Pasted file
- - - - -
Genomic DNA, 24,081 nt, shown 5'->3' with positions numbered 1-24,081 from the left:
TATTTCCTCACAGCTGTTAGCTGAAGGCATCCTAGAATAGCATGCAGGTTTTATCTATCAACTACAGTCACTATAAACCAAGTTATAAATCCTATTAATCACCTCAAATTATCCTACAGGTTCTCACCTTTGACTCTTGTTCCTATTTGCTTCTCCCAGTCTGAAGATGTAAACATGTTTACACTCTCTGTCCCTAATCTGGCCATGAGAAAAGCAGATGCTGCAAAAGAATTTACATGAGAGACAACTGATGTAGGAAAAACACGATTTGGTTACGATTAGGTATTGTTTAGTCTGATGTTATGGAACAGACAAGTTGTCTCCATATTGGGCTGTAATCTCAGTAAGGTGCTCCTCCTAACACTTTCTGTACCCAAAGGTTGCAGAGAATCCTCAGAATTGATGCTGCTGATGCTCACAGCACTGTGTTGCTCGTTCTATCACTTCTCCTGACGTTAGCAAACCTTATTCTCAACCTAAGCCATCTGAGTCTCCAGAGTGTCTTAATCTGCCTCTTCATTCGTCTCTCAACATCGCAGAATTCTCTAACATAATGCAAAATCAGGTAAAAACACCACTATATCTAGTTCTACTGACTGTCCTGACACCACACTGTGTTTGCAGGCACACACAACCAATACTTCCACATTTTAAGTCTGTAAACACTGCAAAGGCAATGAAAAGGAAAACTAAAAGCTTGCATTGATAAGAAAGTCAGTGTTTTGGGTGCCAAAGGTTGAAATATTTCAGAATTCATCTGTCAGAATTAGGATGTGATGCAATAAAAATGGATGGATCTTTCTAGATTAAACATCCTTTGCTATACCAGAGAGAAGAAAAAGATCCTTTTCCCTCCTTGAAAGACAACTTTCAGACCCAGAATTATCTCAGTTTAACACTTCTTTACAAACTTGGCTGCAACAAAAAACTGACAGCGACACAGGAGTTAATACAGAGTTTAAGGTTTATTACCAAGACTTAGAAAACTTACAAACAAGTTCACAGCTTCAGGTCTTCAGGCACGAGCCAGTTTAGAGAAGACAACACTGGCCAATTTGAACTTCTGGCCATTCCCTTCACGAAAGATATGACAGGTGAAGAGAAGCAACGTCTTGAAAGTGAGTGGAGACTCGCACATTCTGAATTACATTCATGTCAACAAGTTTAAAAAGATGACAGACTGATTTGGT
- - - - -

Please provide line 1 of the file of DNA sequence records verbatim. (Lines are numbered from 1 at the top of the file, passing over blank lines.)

Genomic DNA, 24,081 nt, shown 5'->3' with positions numbered 1-24,081 from the left: